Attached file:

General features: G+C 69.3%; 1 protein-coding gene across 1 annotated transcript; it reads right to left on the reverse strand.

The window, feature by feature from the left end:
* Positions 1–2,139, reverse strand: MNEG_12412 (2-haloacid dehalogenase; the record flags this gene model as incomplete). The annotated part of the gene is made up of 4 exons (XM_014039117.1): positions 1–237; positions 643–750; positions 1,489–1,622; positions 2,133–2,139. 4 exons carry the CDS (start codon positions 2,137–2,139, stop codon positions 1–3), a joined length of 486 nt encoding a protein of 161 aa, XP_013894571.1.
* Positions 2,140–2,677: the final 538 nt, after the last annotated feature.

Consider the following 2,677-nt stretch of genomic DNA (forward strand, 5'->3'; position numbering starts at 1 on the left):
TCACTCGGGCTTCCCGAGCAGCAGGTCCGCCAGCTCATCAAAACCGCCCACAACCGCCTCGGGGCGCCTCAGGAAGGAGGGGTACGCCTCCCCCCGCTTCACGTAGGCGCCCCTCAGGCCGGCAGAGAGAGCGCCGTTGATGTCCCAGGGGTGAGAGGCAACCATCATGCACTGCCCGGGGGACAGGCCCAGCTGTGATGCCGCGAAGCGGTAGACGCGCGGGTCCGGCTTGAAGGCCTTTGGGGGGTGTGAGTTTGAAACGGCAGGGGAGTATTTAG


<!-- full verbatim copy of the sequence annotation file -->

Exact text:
General features: G+C 69.3%; 1 protein-coding gene across 1 annotated transcript; it reads right to left on the reverse strand.

The window, feature by feature from the left end:
* Positions 1–2,139, reverse strand: MNEG_12412 (2-haloacid dehalogenase; the record flags this gene model as incomplete). The annotated part of the gene is made up of 4 exons (XM_014039117.1): positions 1–237; positions 643–750; positions 1,489–1,622; positions 2,133–2,139. 4 exons carry the CDS (start codon positions 2,137–2,139, stop codon positions 1–3), a joined length of 486 nt encoding a protein of 161 aa, XP_013894571.1.
* Positions 2,140–2,677: the final 538 nt, after the last annotated feature.

Consider the following 2,677-nt stretch of genomic DNA (forward strand, 5'->3'; position numbering starts at 1 on the left):
TCACTCGGGCTTCCCGAGCAGCAGGTCCGCCAGCTCATCAAAACCGCCCACAACCGCCTCGGGGCGCCTCAGGAAGGAGGGGTACGCCTCCCCCCGCTTCACGTAGGCGCCCCTCAGGCCGGCAGAGAGAGCGCCGTTGATGTCCCAGGGGTGAGAGGCAACCATCATGCACTGCCCGGGGGACAGGCCCAGCTGTGATGCCGCGAAGCGGTAGACGCGCGGGTCCGGCTTGAAGGCCTTTGGGGGGTGTGAGTTTGAAACGGCAGGGGAGTATTTAG